In hypothesizing that in vitro 3D bioprinted models of premalignant breast cells could help identify markers for low-risk premalignant disease, the research team was comprised of the following specialists as ultimately, they endeavored to 3D print mammary glands:
- Surgical oncologist
- Mammary gland biologist
- Biomedical engineer
- Cancer biologist
Goals were designated for each year of the study, and completed as follows:
- Year 1 – Quantify mammary gland development and find strain dependent differences.
- Year 2 – Keep characterizing development of the mammary glands.
- Year 3 – Study growth patterns of breast cells in vitro.
Mice were used extensively in the study too, with their ages corresponding to the onset of human puberty, and mammary glands not yet affected by estrus. With breeding pairs, the researchers were able to use mammary tissue for 3D imaging that could then be sent to University of Pittsburgh for 3D printing.
“This work represented the first 3D comparison of ductal architecture and patterning in inbred mouse strains of different genetic backgrounds,” states Lee. “The hypothesis for the study was that ductal patterning, and the implementation of stereotypical branching behaviors during early post-natal development differs with genetic background.”
The research team noted differences in:
- Total duct length
- Average duct length
- Total branch count
- Branch density
- Ductal segment diameter
As work progressed, the researchers began bioprinting directly with collagen Type 1 and additional ECM protein hydrogels:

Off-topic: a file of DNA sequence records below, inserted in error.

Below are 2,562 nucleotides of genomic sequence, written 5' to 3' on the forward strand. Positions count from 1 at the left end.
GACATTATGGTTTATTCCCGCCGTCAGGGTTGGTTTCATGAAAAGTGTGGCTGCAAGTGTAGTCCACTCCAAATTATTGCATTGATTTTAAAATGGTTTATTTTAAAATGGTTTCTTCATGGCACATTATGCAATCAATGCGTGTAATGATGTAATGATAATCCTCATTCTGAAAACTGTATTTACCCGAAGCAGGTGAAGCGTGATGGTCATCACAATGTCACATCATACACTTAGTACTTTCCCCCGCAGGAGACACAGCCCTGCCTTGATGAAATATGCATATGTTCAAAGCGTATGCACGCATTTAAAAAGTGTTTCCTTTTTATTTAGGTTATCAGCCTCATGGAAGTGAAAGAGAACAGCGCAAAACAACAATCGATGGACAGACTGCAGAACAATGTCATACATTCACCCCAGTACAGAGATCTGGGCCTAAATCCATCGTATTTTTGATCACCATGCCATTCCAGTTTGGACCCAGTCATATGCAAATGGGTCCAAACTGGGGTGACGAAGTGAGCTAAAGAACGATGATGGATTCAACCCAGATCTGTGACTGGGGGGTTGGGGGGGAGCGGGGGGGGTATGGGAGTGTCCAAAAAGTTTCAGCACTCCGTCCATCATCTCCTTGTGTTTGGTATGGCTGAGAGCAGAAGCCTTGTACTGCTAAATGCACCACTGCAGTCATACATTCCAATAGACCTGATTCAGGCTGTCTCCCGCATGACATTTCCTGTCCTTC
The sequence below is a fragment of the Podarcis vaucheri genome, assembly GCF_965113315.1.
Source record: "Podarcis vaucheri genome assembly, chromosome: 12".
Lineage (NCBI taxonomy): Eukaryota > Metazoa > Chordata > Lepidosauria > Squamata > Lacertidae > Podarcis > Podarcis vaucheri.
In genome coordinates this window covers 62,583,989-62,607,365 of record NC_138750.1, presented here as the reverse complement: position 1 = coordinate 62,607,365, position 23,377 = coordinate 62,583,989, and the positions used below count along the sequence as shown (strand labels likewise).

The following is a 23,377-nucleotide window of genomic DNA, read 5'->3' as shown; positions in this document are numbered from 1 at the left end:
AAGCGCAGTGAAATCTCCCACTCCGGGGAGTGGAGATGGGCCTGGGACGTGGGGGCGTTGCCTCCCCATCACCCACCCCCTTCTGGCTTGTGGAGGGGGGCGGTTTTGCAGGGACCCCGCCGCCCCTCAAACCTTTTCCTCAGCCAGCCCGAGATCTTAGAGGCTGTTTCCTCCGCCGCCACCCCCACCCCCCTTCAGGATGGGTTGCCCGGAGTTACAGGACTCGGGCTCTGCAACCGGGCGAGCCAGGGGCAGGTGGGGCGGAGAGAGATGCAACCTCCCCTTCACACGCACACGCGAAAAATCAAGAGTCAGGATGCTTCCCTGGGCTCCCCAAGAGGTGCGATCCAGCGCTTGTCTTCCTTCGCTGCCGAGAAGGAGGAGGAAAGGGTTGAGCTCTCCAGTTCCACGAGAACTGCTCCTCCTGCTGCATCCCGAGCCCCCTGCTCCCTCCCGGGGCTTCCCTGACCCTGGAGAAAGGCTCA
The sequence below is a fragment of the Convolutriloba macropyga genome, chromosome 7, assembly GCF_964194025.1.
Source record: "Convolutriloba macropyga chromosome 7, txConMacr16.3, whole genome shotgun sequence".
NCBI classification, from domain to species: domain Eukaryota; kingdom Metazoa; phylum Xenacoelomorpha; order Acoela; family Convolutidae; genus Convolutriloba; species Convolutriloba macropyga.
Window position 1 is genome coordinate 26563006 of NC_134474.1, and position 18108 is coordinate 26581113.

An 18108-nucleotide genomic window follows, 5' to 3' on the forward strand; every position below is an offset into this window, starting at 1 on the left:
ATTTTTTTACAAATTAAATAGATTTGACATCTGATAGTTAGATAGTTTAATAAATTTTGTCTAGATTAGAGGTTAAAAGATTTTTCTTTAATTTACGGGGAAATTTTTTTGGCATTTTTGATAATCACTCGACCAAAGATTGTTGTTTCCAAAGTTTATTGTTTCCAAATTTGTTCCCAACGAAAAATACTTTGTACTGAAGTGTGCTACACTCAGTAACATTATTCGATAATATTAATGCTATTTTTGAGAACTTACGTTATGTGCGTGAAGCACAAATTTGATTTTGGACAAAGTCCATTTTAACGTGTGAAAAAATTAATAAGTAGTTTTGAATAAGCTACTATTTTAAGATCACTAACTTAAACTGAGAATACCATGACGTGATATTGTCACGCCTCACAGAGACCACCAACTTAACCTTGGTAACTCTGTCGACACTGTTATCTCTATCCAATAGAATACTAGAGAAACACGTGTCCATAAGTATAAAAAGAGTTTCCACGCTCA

“The mammary duct model we developed represents a world-first level of complexity generated using a bioprinter with multiple ECM and hydrogel components.”
In the next phase, the researchers used progenitor cells to 3D print the mammary ductal structure. Beyond that, they completed further imaging and assessing of the 3D progenitor cell (still ongoing).
Challenges occurred as they noticed a loss of structure in the models as cells began to affect the collagen detrimentally. All the bioprinted structures experienced delamination, no matter what types of cellular foundation they possessed. Growth was interrupted and characterization overall ‘inhibited.’ They redesigned the structure for better growth and quality in their research overall.
This new system, printed entirely in collagen type I, was fabricated with an inner diameter of 1.4 mm, matching the average breast. The team has now 3D printed over 25 of the bioprinted models successfully.
“In year 1 we encountered minor difficulties such as reduced fecundity in some mouse strains, but we continued these studies in year 2 and complete the mammary ductal development studies as noted above. During year 2, we had to change the design of the 3D ductal microenvironment, as the method we developed at the end of year 1 showed uneven plating of cells and delamination of collagen,” concluded the researchers. “We re-engineered the 3D ductal environment to allow perfusion and easier plating of cells. Preliminary results show that this model has better cell plating and cell survive when toxins are removed by perfusion. In year 3 (NCE) we will now study growth of cells in this microenvironment.”
3D printed medical models have made significant impacts in the past few years especially as more scientific facilities and hospitals have begun building labs onsite. From using them as guides to rebuild areas as complex as an eye socket to training medical students and even bioprinting brain tumors to learn more, models, surgical guides, implants, and devices, and changing the face of medicine today—and the lives of patients around the globe. Find out more about how 3D printed models may help in the study of breast cancer here. What do you think of this news? Let us know your thoughts! Join the discussion of this and other 3D printing topics at 3DPrintBoard.com.
[Source / Images: A 3D Bioprinted Model for the Study of Premalignant Disease]